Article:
According to the information received, one fact that needs to be explained is how nine of the students’ telephones that were active after the events ended up in the hands of those who ultimately had them. As the IACHR indicated previously, these facts, combined with other evidence, corroborate the need to discard the initial version of events that indicated that all the telephones had been burned in the Cocula waste dump. In addition, the identities of key players at the time of the events have yet to be fully established.
With regard to addressing victims’ needs, the Commission welcomes the presentation of the Diagnostic Assessment of Psychosocial and Health Impacts, which lays out a roadmap for attending to the victims, and in the case of those who suffered injuries or who died, for providing eventual reparations. The Commission calls on the State to take concrete steps to ensure compliance with what has been determined in the diagnostic assessment, particularly as it relates to the wounded survivors, the family members of the young people who were executed, and the family members of those who are missing, always in coordination and by agreement with the victims, family members, and representatives.
During the visit, the members of the Follow-Up Mechanism met with representatives of the State and with family members of the missing students and their representatives to discuss plans for moving forward following completion of the work plan presented in November 2016. In this regard, the Mexican State expressed its commitment to support the Inter-American Commission’s monitoring of the precautionary measures through the end of 2018, by means of a voluntary financial contribution that will be made in its entirety in December 2017. In addition, during the first IACHR session in 2018 the parties will analyze and, where applicable, reach agreement on scheduling new visits and working meetings of the Special Follow-Up Mechanism.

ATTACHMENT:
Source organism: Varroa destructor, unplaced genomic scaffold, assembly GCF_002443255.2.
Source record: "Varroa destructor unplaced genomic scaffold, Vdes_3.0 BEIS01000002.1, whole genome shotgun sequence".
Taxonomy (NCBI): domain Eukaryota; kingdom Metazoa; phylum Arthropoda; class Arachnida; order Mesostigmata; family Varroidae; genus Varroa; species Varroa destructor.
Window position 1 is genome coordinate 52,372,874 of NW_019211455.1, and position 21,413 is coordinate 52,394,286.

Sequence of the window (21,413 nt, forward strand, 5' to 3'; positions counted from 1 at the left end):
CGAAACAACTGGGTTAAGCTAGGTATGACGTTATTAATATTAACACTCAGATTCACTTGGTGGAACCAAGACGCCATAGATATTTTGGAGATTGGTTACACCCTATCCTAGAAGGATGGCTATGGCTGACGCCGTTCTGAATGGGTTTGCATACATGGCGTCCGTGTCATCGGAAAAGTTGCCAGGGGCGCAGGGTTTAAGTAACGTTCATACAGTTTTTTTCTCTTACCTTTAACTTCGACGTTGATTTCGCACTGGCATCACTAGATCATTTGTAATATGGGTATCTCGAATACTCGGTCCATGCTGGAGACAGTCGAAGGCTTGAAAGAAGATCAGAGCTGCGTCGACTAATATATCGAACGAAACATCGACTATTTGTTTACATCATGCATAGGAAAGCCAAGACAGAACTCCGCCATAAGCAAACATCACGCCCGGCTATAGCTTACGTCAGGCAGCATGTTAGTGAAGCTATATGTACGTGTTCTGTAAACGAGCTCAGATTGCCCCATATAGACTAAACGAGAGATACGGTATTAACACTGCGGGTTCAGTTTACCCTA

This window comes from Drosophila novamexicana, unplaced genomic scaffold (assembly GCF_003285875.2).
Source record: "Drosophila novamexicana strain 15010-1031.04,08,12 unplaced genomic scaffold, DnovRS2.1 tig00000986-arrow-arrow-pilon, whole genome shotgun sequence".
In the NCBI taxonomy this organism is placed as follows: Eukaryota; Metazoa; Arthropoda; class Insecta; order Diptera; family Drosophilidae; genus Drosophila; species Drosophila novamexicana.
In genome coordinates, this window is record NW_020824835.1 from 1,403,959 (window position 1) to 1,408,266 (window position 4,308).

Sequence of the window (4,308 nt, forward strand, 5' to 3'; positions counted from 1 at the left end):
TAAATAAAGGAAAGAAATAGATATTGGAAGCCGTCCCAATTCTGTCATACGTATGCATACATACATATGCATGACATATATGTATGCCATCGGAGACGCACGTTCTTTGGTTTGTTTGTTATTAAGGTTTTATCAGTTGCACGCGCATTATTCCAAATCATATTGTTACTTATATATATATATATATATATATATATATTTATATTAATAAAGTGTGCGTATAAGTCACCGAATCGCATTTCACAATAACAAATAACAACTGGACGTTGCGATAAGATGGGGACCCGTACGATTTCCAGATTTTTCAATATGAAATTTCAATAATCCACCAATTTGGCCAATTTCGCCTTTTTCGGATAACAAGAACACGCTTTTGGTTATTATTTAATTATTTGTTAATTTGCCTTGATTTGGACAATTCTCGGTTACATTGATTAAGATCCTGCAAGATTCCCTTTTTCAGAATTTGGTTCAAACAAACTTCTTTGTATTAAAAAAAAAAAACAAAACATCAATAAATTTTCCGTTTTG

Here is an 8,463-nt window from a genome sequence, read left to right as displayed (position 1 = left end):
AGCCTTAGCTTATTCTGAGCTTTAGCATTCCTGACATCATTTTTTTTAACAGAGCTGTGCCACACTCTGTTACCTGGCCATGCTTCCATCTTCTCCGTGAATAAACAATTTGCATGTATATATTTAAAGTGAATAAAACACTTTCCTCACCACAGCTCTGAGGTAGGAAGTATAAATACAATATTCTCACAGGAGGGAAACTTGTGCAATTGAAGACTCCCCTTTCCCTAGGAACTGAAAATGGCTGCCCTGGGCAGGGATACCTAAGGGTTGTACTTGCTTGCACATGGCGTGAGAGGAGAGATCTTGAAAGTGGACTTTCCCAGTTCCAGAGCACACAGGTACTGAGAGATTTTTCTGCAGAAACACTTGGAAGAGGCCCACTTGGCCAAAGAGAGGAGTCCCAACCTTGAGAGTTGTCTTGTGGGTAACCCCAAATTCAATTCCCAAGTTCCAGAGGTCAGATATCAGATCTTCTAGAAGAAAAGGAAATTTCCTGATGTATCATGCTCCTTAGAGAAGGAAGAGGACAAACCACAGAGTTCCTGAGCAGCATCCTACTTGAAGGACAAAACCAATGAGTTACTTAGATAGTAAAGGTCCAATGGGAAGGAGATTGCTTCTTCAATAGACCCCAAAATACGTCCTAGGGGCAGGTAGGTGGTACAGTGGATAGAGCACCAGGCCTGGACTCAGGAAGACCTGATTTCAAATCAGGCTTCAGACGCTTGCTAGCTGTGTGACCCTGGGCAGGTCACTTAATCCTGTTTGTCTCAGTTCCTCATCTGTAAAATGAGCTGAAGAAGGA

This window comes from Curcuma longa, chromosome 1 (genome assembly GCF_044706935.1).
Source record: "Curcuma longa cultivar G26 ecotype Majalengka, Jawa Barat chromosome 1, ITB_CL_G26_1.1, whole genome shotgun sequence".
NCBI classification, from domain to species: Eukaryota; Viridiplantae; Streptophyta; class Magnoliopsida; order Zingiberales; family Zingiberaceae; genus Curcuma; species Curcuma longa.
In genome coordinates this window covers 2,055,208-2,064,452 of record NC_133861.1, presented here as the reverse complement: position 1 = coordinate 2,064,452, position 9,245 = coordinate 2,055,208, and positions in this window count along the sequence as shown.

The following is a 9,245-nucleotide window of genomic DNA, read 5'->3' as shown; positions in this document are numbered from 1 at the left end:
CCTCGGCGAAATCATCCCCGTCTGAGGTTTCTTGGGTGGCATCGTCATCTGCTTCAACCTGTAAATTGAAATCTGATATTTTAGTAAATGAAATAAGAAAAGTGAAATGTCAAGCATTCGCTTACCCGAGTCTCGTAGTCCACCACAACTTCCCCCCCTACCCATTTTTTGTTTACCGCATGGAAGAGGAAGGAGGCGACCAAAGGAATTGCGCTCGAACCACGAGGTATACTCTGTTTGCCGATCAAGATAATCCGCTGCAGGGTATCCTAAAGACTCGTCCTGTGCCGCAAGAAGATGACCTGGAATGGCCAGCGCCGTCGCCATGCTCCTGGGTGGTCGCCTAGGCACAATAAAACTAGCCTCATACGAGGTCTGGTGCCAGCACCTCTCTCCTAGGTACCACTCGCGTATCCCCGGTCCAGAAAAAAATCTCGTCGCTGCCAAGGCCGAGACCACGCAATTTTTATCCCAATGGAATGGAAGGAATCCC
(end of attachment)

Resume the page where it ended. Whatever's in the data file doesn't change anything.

The State made an additional commitment to address pending issues identified by the IACHR and to receive the delegation of the Follow-Up Mechanism on another official visit in February 2018, to evaluate results in the areas of investigation, search, and attention to victims. In addition, the Attorney General’s Office pledged to continue working with and holding periodic follow-up meetings with the family members and their representatives.
During this visit, the delegation met with high-level officials in the Ministry of Foreign Affairs, the Attorney General’s Office, and the Interior Ministry. The delegation also met with the Office of the United Nations High Commissioner for Human Rights.
A principal, autonomous body of the Organization of American States (OAS), the IACHR derives its mandate from the OAS Charter and the American Convention on Human Rights. The Inter-American Commission has a mandate to promote the respect for and defense of human rights in the region and acts as a consultative body to the OAS in this area. The Commission is composed of seven independent members who are elected in an individual capacity by the OAS General Assembly and who do not represent their countries of origin or residence.